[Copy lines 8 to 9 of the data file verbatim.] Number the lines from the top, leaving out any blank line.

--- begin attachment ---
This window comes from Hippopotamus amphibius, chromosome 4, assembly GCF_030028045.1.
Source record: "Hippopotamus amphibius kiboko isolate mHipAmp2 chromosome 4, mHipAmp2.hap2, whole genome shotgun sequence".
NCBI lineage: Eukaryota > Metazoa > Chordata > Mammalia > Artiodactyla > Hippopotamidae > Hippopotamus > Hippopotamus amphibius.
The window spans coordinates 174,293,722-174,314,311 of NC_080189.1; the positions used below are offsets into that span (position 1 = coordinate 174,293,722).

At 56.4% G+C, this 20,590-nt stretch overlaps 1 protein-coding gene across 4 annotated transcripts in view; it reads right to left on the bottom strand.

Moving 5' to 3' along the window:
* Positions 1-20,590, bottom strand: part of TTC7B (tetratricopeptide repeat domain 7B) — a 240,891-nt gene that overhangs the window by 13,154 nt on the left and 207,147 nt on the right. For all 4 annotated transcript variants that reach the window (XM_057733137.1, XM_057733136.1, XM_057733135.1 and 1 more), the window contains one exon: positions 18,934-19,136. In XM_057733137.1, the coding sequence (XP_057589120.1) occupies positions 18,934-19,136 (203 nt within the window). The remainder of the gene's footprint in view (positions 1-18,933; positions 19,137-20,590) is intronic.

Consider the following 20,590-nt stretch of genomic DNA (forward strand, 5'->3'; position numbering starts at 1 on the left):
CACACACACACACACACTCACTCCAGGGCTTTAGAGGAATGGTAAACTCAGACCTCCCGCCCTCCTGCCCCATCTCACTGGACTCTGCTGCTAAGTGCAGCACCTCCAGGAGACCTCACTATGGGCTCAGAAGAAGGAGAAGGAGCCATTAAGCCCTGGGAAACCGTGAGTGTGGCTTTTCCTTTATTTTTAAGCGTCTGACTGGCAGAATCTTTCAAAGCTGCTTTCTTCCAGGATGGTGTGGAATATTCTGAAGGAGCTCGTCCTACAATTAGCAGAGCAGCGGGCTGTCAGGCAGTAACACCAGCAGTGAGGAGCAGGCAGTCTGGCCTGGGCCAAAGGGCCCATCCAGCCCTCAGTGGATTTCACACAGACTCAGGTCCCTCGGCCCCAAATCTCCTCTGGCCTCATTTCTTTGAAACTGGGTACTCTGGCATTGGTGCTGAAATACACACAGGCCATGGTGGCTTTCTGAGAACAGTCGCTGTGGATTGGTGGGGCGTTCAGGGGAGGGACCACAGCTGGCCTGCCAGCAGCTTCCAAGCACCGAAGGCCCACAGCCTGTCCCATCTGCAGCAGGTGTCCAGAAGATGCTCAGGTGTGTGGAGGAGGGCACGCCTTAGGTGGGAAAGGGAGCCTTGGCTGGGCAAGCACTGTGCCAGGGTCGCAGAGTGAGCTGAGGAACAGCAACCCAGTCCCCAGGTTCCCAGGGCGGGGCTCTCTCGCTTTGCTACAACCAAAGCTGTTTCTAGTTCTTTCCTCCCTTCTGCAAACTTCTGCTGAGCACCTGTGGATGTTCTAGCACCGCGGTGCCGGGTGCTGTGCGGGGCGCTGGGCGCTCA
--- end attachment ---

Consider the following 20,590-nt stretch of genomic DNA (forward strand, 5'->3'; position numbering starts at 1 on the left):
CACACACACACACACACTCACTCCAGGGCTTTAGAGGAATGGTAAACTCAGACCTCCCGCCCTCCTGCCCCATCTCACTGGACTCTGCTGCTAAGTGCAGCACCTCCAGGAGACCTCACTATGGGCTCAGAAGAAGGAGAAGGAGCCATTAAGCCCTGGGAAACCGTGAGTGTGGCTTTTCCTTTATTTTTAAGCGTCTGACTGGCAGAATCTTTCAAAGCTGCTTTCTTCCAGGATGGTGTGGAATATTCTGAAGGAGCTCGTCCTACAATTAGCAGAGCAGCGGGCTGTCAGGCAGTAACACCAGCAGTGAGGAGCAGGCAGTCTGGCCTGGGCCAAAGGGCCCATCCAGCCCTCAGTGGATTTCACACAGACTCAGGTCCCTCGGCCCCAAATCTCCTCTGGCCTCATTTCTTTGAAACTGGGTACTCTGGCATTGGTGCTGAAATACACACAGGCCATGGTGGCTTTCTGAGAACAGTCGCTGTGGATTGGTGGGGCGTTCAGGGGAGGGACCACAGCTGGCCTGCCAGCAGCTTCCAAGCACCGAAGGCCCACAGCCTGTCCCATCTGCAGCAGGTGTCCAGAAGATGCTCAGGTGTGTGGAGGAGGGCACGCCTTAGGTGGGAAAGGGAGCCTTGGCTGGGCAAGCACTGTGCCAGGGTCGCAGAGTGAGCTGAGGAACAGCAACCCAGTCCCCAGGTTCCCAGGGCGGGGCTCTCTCGCTTTGCTACAACCAAAGCTGTTTCTAGTTCTTTCCTCCCTTCTGCAAACTTCTGCTGAGCACCTGTGGATGTTCTAGCACCGCGGTGCCGGGTGCTGTGCGGGGCGCTGGGCGCTCA